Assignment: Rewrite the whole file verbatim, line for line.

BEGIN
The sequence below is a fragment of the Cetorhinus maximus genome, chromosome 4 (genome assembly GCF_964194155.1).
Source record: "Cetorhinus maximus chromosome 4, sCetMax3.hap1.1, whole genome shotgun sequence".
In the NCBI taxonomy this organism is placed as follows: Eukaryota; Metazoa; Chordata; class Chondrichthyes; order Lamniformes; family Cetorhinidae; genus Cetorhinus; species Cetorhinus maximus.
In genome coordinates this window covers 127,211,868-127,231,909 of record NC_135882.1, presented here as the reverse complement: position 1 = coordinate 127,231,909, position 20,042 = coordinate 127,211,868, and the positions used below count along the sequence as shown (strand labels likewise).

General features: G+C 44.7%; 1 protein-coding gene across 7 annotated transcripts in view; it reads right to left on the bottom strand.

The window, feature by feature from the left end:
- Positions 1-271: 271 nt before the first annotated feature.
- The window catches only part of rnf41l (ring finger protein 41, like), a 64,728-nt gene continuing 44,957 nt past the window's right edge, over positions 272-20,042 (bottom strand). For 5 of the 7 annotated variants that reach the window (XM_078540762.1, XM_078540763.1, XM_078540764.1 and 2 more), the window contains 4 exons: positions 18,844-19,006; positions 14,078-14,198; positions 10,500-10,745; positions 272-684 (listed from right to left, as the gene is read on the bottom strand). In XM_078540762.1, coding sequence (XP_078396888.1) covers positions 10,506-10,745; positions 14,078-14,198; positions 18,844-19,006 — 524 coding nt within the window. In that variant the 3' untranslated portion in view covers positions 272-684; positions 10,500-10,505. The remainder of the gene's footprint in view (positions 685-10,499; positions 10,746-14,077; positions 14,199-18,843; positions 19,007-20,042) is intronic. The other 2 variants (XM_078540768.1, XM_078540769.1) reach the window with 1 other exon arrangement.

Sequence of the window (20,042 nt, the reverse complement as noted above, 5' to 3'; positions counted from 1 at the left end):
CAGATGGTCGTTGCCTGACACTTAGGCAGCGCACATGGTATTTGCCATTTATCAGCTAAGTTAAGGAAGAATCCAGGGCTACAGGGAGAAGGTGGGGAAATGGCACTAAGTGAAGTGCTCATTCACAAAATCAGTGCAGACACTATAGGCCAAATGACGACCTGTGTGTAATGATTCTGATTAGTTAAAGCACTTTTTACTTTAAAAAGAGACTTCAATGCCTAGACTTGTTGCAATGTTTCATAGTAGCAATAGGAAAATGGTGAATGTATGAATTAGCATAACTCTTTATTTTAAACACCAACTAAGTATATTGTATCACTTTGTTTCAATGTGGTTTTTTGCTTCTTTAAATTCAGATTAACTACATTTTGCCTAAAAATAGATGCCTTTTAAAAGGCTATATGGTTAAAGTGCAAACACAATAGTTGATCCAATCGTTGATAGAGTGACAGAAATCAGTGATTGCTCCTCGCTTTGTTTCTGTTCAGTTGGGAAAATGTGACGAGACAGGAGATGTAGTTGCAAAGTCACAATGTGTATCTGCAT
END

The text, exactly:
The sequence below is a fragment of the Cetorhinus maximus genome, chromosome 4 (genome assembly GCF_964194155.1).
Source record: "Cetorhinus maximus chromosome 4, sCetMax3.hap1.1, whole genome shotgun sequence".
In the NCBI taxonomy this organism is placed as follows: Eukaryota; Metazoa; Chordata; class Chondrichthyes; order Lamniformes; family Cetorhinidae; genus Cetorhinus; species Cetorhinus maximus.
In genome coordinates this window covers 127,211,868-127,231,909 of record NC_135882.1, presented here as the reverse complement: position 1 = coordinate 127,231,909, position 20,042 = coordinate 127,211,868, and the positions used below count along the sequence as shown (strand labels likewise).

General features: G+C 44.7%; 1 protein-coding gene across 7 annotated transcripts in view; it reads right to left on the bottom strand.

The window, feature by feature from the left end:
- Positions 1-271: 271 nt before the first annotated feature.
- The window catches only part of rnf41l (ring finger protein 41, like), a 64,728-nt gene continuing 44,957 nt past the window's right edge, over positions 272-20,042 (bottom strand). For 5 of the 7 annotated variants that reach the window (XM_078540762.1, XM_078540763.1, XM_078540764.1 and 2 more), the window contains 4 exons: positions 18,844-19,006; positions 14,078-14,198; positions 10,500-10,745; positions 272-684 (listed from right to left, as the gene is read on the bottom strand). In XM_078540762.1, coding sequence (XP_078396888.1) covers positions 10,506-10,745; positions 14,078-14,198; positions 18,844-19,006 — 524 coding nt within the window. In that variant the 3' untranslated portion in view covers positions 272-684; positions 10,500-10,505. The remainder of the gene's footprint in view (positions 685-10,499; positions 10,746-14,077; positions 14,199-18,843; positions 19,007-20,042) is intronic. The other 2 variants (XM_078540768.1, XM_078540769.1) reach the window with 1 other exon arrangement.

Sequence of the window (20,042 nt, the reverse complement as noted above, 5' to 3'; positions counted from 1 at the left end):
CAGATGGTCGTTGCCTGACACTTAGGCAGCGCACATGGTATTTGCCATTTATCAGCTAAGTTAAGGAAGAATCCAGGGCTACAGGGAGAAGGTGGGGAAATGGCACTAAGTGAAGTGCTCATTCACAAAATCAGTGCAGACACTATAGGCCAAATGACGACCTGTGTGTAATGATTCTGATTAGTTAAAGCACTTTTTACTTTAAAAAGAGACTTCAATGCCTAGACTTGTTGCAATGTTTCATAGTAGCAATAGGAAAATGGTGAATGTATGAATTAGCATAACTCTTTATTTTAAACACCAACTAAGTATATTGTATCACTTTGTTTCAATGTGGTTTTTTGCTTCTTTAAATTCAGATTAACTACATTTTGCCTAAAAATAGATGCCTTTTAAAAGGCTATATGGTTAAAGTGCAAACACAATAGTTGATCCAATCGTTGATAGAGTGACAGAAATCAGTGATTGCTCCTCGCTTTGTTTCTGTTCAGTTGGGAAAATGTGACGAGACAGGAGATGTAGTTGCAAAGTCACAATGTGTATCTGCAT